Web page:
When Keely Bennett's world is shattered by the suicide of her beloved husband, Richard, she and her nine-year-old son Dylan have to start over. Her late husband's childhood friend, Mark Weaver, helps Keely settle Richard's affairs and sweeps her into a whirlwind romance -- and eventually a comfortable suburban lifestyle that includes marriage and a beautiful baby girl.
The darkness that clouded Keely's past has all but vanished. Yet Dylan, now a teenager, remains distant, brooding and resentful of his stepfather and baby sister, Abby. Then history repeats itself, and her life is once again thrown into chaos. But Keely's nightmare is just beginningŠfor the authorities are looking for a murderer, and they already have a prime suspect: Dylan.
Refusing to believe her son is a killer, Keely vows to clear his name. But the prosecutor has a personal stake in seeing Dylan convicted -- and her pleas for help from the police fall on deaf ears. To save her son, Keely must rely on herself. But she is far from alone; someone is watching her every move. When her investigation threatens to uncover a conspiracy of secrets and corruption, she is suddenly plunged into the path of danger -- and into the sights of a ruthless killer who will stop at nothing to ensure the truth stays buried forever....
Seamlessly weaving a psychological portrait of the bond between a mother and son with the breathless intrigue of a murder mystery, Not Guilty is a novel that finds Patricia MacDonald at the height of her celebrated powers.
There are no customer reviews available at this time. Would you like to write a review?
April 02, 2002
Number of Print Pages*
Adobe DRM EPUB
* Number of eBook pages may differ. Click here for more information.
Excerpt from Not Guilty by Patricia MacDonald
Abby Weaver relinquished her secure hold on the leg of the pine farmhouse table and lurched across the black-and-white checkerboard floor. Reaching her destination, she grasped her mother's leg and gazed back in amazement at the distance she had traveled.
"Well, look at you!" Keely Weaver turned away from the kitchen sink, dried her soapy hands, and bent down to pick up her year-old baby, nuzzling the warm, springy flesh of her cheek. Abby laughed, delighted with herself and with her mother's response.
"What a big girl you're getting to be," said Keely, burying her face in the soft, cotton T-shirt that Abby wore and rubbing her nose against the baby's tummy in a way guaranteed to make Abby squeal with giggles. "Yes, you are. Yes, you are."
"What are my favorite girls up to?" asked Mark Weaver, coming into the kitchen and lifting the baby from her mother's arms. He held his daughter against his chest, the sleeves of his pin-striped business shirt now rolled up, and kissed her over and over again on her sparse, silky hair. "Are you making your mommy laugh?" he asked, looking the baby intently in the eye, and cupping his large, tanned hand around her little head. The gold of his wedding ring glinted in the last rays of the sunset coming in through the wall of windows in their kitchen.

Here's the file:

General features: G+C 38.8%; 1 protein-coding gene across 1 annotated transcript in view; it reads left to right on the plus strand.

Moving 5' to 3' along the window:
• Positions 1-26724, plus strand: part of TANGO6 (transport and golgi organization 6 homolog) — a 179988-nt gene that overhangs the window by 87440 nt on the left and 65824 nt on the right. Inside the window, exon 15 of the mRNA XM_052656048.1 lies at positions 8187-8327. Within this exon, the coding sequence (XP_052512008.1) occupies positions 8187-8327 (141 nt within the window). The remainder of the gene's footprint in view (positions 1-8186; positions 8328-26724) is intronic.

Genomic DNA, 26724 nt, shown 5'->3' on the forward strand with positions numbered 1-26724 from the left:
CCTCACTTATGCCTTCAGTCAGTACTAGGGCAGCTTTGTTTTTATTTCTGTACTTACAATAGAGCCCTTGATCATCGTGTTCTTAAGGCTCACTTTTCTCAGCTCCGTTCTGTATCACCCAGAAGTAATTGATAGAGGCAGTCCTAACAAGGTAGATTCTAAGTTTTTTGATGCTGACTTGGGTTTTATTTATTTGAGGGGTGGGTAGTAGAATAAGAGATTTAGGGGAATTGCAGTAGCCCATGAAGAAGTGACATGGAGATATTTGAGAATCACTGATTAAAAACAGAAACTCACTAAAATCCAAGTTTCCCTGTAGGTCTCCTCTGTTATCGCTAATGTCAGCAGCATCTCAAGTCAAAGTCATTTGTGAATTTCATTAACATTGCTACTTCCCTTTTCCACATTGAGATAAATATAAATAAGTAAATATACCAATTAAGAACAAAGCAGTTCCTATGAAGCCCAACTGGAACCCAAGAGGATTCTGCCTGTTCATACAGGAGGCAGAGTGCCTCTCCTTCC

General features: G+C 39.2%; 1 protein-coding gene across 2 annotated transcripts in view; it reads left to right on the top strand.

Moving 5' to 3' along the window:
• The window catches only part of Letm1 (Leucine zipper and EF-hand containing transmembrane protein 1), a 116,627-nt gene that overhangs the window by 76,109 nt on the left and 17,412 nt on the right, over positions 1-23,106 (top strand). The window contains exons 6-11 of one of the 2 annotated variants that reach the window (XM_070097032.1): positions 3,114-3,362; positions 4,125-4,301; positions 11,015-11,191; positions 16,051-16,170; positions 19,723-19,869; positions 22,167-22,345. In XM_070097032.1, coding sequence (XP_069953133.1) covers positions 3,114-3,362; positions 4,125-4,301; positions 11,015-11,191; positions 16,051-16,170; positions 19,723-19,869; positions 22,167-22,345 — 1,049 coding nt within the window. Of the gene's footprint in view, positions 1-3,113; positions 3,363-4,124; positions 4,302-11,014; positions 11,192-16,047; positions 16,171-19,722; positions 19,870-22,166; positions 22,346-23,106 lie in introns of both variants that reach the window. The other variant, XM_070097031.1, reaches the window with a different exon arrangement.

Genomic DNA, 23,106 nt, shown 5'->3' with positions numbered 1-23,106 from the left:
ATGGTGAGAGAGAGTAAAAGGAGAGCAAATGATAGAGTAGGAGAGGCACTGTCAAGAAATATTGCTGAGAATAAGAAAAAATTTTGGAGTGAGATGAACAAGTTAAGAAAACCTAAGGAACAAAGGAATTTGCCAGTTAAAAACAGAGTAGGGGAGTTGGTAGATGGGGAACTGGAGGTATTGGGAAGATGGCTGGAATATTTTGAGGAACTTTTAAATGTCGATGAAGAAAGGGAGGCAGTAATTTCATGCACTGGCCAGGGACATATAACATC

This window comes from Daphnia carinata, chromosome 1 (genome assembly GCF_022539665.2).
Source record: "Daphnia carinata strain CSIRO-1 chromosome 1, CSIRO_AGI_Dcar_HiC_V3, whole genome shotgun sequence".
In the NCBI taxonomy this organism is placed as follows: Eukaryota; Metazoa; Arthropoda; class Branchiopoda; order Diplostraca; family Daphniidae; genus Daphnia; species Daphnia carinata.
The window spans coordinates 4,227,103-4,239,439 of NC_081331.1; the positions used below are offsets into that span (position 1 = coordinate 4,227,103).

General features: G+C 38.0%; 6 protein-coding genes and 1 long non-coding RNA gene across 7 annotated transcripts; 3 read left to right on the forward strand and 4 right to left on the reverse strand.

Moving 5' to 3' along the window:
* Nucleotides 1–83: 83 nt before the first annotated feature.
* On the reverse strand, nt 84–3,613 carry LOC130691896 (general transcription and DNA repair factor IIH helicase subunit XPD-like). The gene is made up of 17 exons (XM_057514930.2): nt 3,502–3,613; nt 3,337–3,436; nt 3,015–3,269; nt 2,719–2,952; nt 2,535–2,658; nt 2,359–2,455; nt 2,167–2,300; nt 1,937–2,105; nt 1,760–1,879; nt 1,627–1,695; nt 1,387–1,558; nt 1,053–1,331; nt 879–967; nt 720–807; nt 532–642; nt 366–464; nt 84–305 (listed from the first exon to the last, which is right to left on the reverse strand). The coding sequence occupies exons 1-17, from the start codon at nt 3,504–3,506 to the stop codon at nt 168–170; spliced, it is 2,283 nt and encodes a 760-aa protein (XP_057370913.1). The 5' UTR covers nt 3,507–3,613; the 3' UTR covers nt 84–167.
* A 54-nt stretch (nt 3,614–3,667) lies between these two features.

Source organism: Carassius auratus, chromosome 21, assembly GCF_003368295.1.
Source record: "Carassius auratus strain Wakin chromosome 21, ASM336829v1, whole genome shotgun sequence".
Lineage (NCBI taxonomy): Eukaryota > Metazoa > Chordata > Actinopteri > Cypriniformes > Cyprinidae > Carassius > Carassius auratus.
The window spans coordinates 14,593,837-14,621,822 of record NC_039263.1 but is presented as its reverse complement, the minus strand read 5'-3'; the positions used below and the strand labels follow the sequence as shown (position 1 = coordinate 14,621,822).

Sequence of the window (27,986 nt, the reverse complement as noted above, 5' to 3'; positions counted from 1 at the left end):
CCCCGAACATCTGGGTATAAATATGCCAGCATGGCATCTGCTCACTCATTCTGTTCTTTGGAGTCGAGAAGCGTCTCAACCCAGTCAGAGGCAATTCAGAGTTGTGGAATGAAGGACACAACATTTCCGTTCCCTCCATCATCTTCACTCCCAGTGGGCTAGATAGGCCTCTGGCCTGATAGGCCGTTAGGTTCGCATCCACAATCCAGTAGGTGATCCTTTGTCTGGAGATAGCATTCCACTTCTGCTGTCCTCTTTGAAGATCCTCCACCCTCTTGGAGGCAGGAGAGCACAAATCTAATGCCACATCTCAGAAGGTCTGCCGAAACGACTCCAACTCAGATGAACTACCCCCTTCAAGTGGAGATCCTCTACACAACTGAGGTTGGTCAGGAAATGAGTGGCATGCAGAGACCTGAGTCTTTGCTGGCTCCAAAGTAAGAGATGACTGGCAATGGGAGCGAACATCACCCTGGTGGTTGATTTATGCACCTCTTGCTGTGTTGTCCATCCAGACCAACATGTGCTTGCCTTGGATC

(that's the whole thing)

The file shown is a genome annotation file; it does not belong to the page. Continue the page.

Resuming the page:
"She's been practicing her freestyle," Keely observed, smiling at the sight of the two of them. Mark was an attorney -- sleek, handsome, and renowned for the intractability of his arguments. But around his baby daughter, he was about as ruthless as a bowl of pudding. Mark was driven about his work, but he changed gears instantly the moment his gaze landed on the fuzzy head and shining eyes of his baby girl. At his office and in the courthouse, people joked about the way he would whip out her picture and insist that they admire the most beautiful baby ever born.
"How could you be walking already?" he asked Abby in wonderment as she poked one of her stubby fingers between his lips. He pretended to chew on it for a moment, then gently enveloped her tiny hand in his. "Next thing you know, you'll be wanting a dress for the prom."
Keely sighed and nodded. "It's true. It'll be here before you know it." Even as she said it, a thought about Dylan dimmed her spirits like a cloud dims the light of the moon.
Seeming to sense the change in her, Mark reached out his free arm and included his wife in the embrace. "That was a great dinner," he said. "I know this is a terribly old-fashioned thing to say, but I love having my family here waiting for me at the end of the day, and a wonderful dinner on the table."
"Meet the Flintstones," Keely said, pretending to be annoyed with him. But Mark was not fooled. He drew her closer and kissed her, to their baby's delight.